That changed in 2007 when I enrolled in Humber’s School for Writers. My mentor was the well-respected, multi-award winning author David Adams Richards. It was a coup to be accepted into the program and a coup to have him as my mentor. Then reality set in. He read the first couple of chapters of my literary novel My Dearborn. Let’s just say he was rather snarky, but I know he’s not behind the Miss Snark blog.
Ah, this is not good. This is so not good. He hates it. I delayed and wondered what to do. It will take too long to rewrite that novel. I’ll switch gears. I’ll send him my first novel. The one I mentioned above. The Protectors. I knew what sort of reply I’d get from this snooty, highbrow author. A big kick in the ass.
Boy was I wrong.
“It’s good.”
“It’s what? Did I hear you right?”
“It’s good.”
That line of dialogue continued week after week.
But I wrote a thriller. It’s genre fiction. There’s nothing highbrow or literary about it.
“Stop your whining. It’s good.”
Okay. It’s good. But you know writers. Doubt easily creeps in. Well, it does for this writer. Beside who the hell is David Adams Richards? You’ve never heard of him. And these writing schools are shams. Right? You can’t teach writing. Right?
Time passes and it’s October 2011. My novel was published on September 6th. Five weeks have gone by. The doubts linger. They oscillate. One minute I know precisely why I am a writer then a siren pierces the air. Who are you trying to kid? The vagaries of being a writer.
All the while, I see sales of my first novel, but no reviews. No comments. I try to put it out of my mind. I prepare myself for them even though I’m not sure I or anyone can. What will they say? How will they respond? I try to tell myself, it’s a good novel. It does what it’s supposed to do. Not everyone will love it or even like. Some will hate it. It happens.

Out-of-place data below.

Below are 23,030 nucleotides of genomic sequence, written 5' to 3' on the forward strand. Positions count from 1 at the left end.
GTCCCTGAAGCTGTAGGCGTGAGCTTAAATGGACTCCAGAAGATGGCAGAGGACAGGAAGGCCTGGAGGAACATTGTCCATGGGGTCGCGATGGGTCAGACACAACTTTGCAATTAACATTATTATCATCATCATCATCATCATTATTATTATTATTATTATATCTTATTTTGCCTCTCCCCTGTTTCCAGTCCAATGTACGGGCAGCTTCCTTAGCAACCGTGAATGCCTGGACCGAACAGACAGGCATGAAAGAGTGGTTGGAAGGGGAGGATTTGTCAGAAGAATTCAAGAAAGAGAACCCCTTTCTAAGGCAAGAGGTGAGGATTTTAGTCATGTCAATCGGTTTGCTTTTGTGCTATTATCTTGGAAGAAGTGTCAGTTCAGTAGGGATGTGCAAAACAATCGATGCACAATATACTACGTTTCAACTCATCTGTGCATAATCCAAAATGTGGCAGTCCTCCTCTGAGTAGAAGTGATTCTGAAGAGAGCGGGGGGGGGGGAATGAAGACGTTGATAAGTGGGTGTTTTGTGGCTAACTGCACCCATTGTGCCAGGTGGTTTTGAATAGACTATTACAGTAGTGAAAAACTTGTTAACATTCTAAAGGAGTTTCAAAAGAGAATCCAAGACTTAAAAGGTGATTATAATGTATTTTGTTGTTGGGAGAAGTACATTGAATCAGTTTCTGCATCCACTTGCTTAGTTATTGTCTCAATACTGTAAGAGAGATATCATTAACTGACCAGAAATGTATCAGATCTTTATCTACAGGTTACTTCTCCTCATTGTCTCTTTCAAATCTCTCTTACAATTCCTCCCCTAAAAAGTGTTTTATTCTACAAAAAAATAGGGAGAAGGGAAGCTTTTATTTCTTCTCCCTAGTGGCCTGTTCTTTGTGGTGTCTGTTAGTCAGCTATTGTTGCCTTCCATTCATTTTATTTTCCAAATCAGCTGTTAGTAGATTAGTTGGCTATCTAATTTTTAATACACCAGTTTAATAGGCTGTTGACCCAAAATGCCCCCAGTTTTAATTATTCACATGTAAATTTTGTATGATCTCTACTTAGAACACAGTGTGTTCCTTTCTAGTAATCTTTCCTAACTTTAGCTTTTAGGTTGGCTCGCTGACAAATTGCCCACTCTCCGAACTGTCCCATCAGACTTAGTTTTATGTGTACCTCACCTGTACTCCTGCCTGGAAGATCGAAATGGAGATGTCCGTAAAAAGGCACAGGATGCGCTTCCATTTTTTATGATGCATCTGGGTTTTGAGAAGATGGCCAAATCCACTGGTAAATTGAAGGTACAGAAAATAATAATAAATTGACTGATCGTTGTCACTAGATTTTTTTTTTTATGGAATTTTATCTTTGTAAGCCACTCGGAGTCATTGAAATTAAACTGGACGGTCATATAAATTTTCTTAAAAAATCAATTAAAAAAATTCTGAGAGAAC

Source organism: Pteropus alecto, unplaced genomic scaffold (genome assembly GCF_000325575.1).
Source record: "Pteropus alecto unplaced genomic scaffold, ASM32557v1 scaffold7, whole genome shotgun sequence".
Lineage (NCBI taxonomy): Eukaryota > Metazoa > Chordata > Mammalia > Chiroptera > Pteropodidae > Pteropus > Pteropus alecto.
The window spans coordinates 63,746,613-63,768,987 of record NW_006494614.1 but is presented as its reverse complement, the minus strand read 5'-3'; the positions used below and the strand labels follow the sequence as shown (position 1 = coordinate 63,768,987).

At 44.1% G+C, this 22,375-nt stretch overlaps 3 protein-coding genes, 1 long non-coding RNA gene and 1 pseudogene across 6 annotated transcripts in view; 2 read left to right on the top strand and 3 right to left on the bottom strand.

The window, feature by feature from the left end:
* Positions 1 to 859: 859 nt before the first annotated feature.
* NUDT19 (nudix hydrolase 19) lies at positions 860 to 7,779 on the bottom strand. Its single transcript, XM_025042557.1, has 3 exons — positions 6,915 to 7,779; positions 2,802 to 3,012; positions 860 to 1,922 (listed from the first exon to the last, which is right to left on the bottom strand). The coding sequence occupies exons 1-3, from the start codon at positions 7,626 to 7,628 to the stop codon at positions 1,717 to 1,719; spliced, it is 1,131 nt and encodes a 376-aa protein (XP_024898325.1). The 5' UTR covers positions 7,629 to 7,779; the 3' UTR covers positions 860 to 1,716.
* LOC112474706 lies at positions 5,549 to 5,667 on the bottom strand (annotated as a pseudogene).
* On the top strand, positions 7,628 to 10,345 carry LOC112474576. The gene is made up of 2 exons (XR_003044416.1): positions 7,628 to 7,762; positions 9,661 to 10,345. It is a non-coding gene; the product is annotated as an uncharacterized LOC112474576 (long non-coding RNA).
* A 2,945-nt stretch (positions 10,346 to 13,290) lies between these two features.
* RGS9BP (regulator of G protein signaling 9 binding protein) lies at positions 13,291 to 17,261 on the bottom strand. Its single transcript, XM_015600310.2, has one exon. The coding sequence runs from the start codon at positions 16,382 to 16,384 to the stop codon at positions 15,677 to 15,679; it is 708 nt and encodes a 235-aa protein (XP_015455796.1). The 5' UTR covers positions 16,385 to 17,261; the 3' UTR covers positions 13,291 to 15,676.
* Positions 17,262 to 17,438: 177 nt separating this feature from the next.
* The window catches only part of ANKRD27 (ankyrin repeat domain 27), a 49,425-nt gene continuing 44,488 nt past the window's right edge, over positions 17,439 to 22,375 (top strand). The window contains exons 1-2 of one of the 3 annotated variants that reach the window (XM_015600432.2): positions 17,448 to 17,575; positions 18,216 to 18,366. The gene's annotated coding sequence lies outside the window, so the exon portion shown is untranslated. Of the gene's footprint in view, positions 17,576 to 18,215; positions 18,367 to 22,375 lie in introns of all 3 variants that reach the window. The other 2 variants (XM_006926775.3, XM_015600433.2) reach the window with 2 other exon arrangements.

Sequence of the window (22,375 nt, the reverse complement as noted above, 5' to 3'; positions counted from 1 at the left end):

Then on the 11th, yesterday, my first review. I first saw it on and it was also posted on I had become so used to not seeing a review I had to check my eyes. Eyes are you working? I think so. My first review from someone who bought my book and read it. A review from someone I’ve never met. Someone I don’t know. No ringer. No slight of hand. No bribes. No exchanges. An honest, independent review. Well, he could be duping me, but I doubt it and I sure hope not.
Here’s what he wrote:
I read several novels per month, and this ranks in my top 10 for this year. A thriller revolving around a former CIA agent, Baird Carr, now a security consultant, whose company assets simply disappear from his bank account. His company partner, a former Secret Service agent, disappears at the same time. Carr "follows the money," and discovers mysterious deaths linked to the same source. Then, he finds assassins on his own trail, and he must rely on his training to survive. The action is fast-paced and believable. The ending was a bit abrupt (the final chapters that closed out the story were far-less-detailed than the rest of the novel, which imposed an "abrupt" feeling to the book's ending), but otherwise a great story. I truly enjoyed reading this one.
Thanks to the reviewer for taking time to post his thoughts. It’s not an easy assignment. I encourage others to do likewise.
So will the next review throw me for a loop. You know the vagaries of being a writer. Probably. And what’s the condition of my skin? Gossamer thin or rhino tough? I guess I’ll find out.
Posted 2011/10/12 at 19h29ET in Publishing, The Protectors (A Thriller), Writing.